It certainly was regarded as one once. Back in the ancient days when there were just three TV networks and no cable, Americans didn’t even complain that all three would be broadcasting Presidential addresses at once, causing them to miss “Sugarfoot,” “McHale’s Navy,” or “The Gale Storm Show.” Ratings for Presidential speeches have been steadily declining, however, since the advent of cable and satellite TV, and the perpetual campaign mode of recent Presidencies has played a role as well.
I am a American Presidency enthusiast, as if you couldn’t tell, and I feel guilty about skipping President Obama’s address on the economy last night, as I feel guilty every time I re-arrange my sock drawer when POTUS speaks to the nation. That’s been my habit for a long, long time. Yes, I never miss inaugural addresses, and I always watch the State of the Union speech, though that commitment is on life support. The rest? If there is a genuine and immediate crisis, an announcement of war or something similarly earth-shattering, I’ll be in the TV audience. Addresses like last night’s, however—-vaguely political speeches calculated to bolster support, spin bad news or bash the opposition—-those I just can’t tolerate, and haven’t for decades.
Let’s see: I couldn’t stand watching Johnson, because he was such an awkward speaker, and I kept thinking of David Frye’s hilarious impressions of him. I wouldn’t watch Nixon because I assumed he was lying. I skipped Ford because he looked so brain-dead that it scared me (I know he wasn’t, but he looked and sounded that way.) I refused to watch Carter because he was sanctimonious and dislikable (to me at least), and I thought he had no clue about what Presidential leadership was. I usually skipped Reagan, entertaining as his speeches were, because they were performances and manipulative, so I didn’t trust them. Bush Sr. obviously hated giving speeches, and it showed: it was clear that he wished he could be someplace else, so why should I not do what he wanted to? With Clinton, as with Nixon, I felt I was being lied to, with the added annoyance that Bill seemed to be enjoying it. W., who can be fun to listen to when he’s shooting from the hip, was just an awful, awful speaker, and it made me angry (as it did with Carter), because there is no excuse for a President not being better at a core skill of the office. You know, there are excellent speech coaches, and they can do wonders with speaking-challenged subjects, even ones as marble-mouthed as Bush. The problem is fixable, dammit, fix it!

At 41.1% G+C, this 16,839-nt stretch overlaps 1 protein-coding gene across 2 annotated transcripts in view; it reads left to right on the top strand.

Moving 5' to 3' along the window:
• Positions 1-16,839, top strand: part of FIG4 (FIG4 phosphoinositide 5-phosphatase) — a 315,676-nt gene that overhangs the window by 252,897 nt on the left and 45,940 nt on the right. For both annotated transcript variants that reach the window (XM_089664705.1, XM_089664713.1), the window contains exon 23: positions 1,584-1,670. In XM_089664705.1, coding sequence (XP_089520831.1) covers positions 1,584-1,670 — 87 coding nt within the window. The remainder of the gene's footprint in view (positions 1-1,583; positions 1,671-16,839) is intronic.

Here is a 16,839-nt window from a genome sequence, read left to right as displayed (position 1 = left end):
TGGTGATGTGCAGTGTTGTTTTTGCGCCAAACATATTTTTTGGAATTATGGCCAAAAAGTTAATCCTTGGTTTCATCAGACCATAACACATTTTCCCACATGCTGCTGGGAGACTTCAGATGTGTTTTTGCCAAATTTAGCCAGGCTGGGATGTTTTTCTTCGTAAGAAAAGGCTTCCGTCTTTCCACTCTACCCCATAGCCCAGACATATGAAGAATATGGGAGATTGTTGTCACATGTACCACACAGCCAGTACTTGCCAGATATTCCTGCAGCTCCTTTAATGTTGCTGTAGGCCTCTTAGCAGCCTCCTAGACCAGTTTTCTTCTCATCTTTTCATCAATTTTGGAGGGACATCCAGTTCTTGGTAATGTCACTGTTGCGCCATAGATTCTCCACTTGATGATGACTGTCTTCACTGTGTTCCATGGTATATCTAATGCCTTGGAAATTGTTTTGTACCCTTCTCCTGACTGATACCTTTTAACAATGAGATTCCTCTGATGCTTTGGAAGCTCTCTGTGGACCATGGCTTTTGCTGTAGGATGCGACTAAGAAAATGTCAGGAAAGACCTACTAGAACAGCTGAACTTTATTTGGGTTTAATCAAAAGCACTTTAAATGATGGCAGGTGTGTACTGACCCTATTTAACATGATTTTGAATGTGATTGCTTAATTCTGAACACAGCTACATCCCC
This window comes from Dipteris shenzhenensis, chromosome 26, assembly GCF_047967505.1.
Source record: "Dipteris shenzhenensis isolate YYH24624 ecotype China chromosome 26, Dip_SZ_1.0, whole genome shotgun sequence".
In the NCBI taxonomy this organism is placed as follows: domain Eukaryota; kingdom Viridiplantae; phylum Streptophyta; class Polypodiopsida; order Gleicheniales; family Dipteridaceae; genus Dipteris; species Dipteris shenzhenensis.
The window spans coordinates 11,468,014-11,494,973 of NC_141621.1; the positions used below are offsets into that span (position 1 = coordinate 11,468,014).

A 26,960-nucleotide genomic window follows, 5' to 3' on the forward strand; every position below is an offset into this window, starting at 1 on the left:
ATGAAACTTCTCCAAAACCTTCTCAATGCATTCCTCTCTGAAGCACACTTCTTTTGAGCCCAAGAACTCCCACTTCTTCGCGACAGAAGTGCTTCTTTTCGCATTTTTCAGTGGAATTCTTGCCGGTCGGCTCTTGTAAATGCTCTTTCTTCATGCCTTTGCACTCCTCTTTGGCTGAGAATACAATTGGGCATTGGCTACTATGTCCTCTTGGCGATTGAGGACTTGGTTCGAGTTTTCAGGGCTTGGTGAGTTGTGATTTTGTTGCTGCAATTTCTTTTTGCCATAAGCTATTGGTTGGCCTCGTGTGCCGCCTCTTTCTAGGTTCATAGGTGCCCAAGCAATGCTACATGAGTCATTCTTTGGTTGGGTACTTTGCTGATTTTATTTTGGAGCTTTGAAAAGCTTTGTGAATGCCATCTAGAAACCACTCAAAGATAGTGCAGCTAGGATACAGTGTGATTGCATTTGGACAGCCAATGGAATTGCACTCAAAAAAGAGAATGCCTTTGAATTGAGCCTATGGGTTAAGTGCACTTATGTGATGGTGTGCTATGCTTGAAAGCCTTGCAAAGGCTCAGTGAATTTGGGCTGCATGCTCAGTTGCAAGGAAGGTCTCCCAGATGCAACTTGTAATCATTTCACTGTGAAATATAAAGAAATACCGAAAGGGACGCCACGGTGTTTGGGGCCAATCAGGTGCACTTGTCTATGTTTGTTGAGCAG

And President Obama? I regard him as a lecturer, not an orator, and I have never had any tolerance for lectures. If he speaks candidly and from the heart, as he did in his speeches about race and civility, Obama is certainly worth listening to. Last night’s address, however, was obviously going to be a campaign speech masquerading as an address, and that means that it was massaged by pollsters and consultants, and would be filled with focus group-approved phrases and spin. When I read the speech this morning, it was obvious that my assessment was correct.
Yet I still feel guilty. Maybe it’s just nostalgia for the days when the Presidency wasn’t such a polarizing office, when one didn’t get the feeling that the Chief Executive spent most of his time going to fundraisers and making speeches to various groups, rather than being engaged in the real business of running the country for the benefit of all Americans. Maybe I’m longing for the days when someone wasn’t protesting against the President every minute of every day, when popular radio and TV talk show hosts (and not just the lunatic fringe like the John Birch Society) didn’t routinely accuse our President of being a traitor and someone who hates America. Maybe I wish there was a way to return to a time when the Presidency was considered a national office foremost, and less a partisan office, and when expressing hatred against any President, in office or out, was considered un-patriotic and socially unacceptable.
That is surely part of it. Another part, and I think a greater one, is that generations of Presidents have degraded Teddy’s “bully pulpit” with abuse and over-exposure. TV has been too hard to resist, and where once a President like Jack Kennedy would only take to the tube to announce something of desperate importance—like Russian missiles discovered in Cuba—now it’s just another media tactic, an infomercial, like selling washboard abs.
OK, things change. If the President is going to use his privilege of addressing the nation like that, then no, we don’t have a civic duty to listen. It isn’t a civic duty any more, because the progressive abuse of addresses by 50 years of Presidents has made t that way.
But we would be a healthier and more united country, and one that was easier to govern, if watching the President’s address to the nation could become a civic duty again.